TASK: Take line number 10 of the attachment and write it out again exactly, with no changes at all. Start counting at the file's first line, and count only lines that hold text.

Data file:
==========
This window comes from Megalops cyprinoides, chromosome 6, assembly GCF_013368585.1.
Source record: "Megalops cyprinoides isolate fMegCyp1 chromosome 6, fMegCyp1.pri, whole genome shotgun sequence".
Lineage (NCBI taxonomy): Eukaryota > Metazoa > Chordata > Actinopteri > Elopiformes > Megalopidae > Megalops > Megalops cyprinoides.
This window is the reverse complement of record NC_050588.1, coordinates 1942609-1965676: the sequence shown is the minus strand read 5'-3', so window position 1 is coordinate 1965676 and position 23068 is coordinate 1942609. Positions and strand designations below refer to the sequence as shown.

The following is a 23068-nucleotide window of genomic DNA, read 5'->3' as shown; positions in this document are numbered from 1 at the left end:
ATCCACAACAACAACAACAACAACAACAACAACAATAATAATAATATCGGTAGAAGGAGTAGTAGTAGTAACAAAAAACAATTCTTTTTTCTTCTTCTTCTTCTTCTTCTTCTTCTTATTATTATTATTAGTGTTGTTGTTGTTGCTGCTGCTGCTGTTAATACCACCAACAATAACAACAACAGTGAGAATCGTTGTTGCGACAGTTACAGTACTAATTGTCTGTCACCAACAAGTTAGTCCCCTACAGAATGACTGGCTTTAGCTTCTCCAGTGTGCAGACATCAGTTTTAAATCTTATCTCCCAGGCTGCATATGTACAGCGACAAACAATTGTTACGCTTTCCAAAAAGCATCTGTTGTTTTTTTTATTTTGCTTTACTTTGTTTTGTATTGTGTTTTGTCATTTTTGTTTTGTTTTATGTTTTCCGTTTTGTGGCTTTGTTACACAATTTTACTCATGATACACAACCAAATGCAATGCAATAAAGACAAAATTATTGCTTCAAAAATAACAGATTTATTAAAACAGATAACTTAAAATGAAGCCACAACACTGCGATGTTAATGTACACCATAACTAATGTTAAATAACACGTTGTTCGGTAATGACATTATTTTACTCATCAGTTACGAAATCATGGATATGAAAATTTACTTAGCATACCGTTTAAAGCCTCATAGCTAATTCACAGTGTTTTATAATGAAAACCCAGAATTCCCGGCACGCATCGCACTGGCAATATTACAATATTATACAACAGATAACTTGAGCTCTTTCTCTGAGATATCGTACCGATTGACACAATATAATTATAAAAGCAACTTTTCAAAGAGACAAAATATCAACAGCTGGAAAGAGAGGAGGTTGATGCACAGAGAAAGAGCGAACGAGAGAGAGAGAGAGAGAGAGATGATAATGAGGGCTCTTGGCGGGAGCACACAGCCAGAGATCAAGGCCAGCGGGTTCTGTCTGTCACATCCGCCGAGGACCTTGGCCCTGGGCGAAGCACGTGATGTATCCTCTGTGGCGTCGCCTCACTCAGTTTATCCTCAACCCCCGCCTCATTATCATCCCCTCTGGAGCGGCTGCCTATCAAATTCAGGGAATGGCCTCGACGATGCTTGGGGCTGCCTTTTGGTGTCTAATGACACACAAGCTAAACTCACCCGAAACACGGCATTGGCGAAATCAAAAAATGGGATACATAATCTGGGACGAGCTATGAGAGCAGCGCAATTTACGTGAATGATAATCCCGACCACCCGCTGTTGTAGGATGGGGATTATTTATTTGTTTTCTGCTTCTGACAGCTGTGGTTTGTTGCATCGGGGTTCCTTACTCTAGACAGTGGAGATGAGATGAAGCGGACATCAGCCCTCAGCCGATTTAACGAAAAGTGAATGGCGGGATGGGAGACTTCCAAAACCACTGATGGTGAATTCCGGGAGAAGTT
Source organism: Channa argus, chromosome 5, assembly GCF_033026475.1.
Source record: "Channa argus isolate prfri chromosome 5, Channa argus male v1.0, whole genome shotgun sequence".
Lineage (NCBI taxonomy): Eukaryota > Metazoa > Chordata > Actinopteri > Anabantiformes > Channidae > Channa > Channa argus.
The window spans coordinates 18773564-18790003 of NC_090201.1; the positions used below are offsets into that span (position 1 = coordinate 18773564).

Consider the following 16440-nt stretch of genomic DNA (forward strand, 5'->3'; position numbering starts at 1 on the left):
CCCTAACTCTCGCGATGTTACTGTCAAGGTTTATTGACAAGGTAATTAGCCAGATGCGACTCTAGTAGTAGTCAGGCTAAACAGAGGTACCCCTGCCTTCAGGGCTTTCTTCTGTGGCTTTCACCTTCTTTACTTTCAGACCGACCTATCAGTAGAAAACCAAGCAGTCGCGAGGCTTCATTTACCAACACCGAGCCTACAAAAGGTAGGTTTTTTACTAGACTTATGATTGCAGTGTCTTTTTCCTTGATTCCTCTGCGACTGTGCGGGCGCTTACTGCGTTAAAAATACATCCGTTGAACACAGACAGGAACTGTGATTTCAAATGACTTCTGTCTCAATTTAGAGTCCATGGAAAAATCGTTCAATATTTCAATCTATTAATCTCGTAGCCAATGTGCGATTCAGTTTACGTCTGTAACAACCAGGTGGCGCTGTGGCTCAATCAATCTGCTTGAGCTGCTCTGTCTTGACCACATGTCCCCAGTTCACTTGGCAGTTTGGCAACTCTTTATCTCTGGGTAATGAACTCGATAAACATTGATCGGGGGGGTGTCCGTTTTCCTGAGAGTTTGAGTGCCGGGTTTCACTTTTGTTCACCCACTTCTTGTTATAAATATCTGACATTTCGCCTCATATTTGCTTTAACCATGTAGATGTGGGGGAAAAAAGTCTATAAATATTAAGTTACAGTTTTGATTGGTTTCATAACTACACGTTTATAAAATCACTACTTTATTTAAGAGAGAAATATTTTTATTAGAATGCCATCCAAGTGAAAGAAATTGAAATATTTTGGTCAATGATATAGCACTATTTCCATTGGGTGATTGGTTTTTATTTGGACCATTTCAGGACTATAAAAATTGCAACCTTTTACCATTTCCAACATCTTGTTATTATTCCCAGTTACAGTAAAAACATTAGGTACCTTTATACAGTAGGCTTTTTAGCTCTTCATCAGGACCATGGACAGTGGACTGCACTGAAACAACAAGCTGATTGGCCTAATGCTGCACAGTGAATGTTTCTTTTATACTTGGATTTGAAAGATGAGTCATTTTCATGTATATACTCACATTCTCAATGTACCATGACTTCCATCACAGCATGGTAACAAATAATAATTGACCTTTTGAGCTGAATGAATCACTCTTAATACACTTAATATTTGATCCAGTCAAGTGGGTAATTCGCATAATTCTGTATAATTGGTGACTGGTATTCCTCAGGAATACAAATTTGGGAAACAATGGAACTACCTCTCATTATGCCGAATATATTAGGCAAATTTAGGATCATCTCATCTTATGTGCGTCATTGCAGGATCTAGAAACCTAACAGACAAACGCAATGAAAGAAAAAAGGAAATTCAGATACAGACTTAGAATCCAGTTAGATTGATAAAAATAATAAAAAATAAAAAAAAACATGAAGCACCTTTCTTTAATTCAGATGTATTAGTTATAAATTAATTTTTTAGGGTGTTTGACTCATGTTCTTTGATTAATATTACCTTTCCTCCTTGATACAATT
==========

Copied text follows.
The window spans coordinates 18773564-18790003 of NC_090201.1; the positions used below are offsets into that span (position 1 = coordinate 18773564).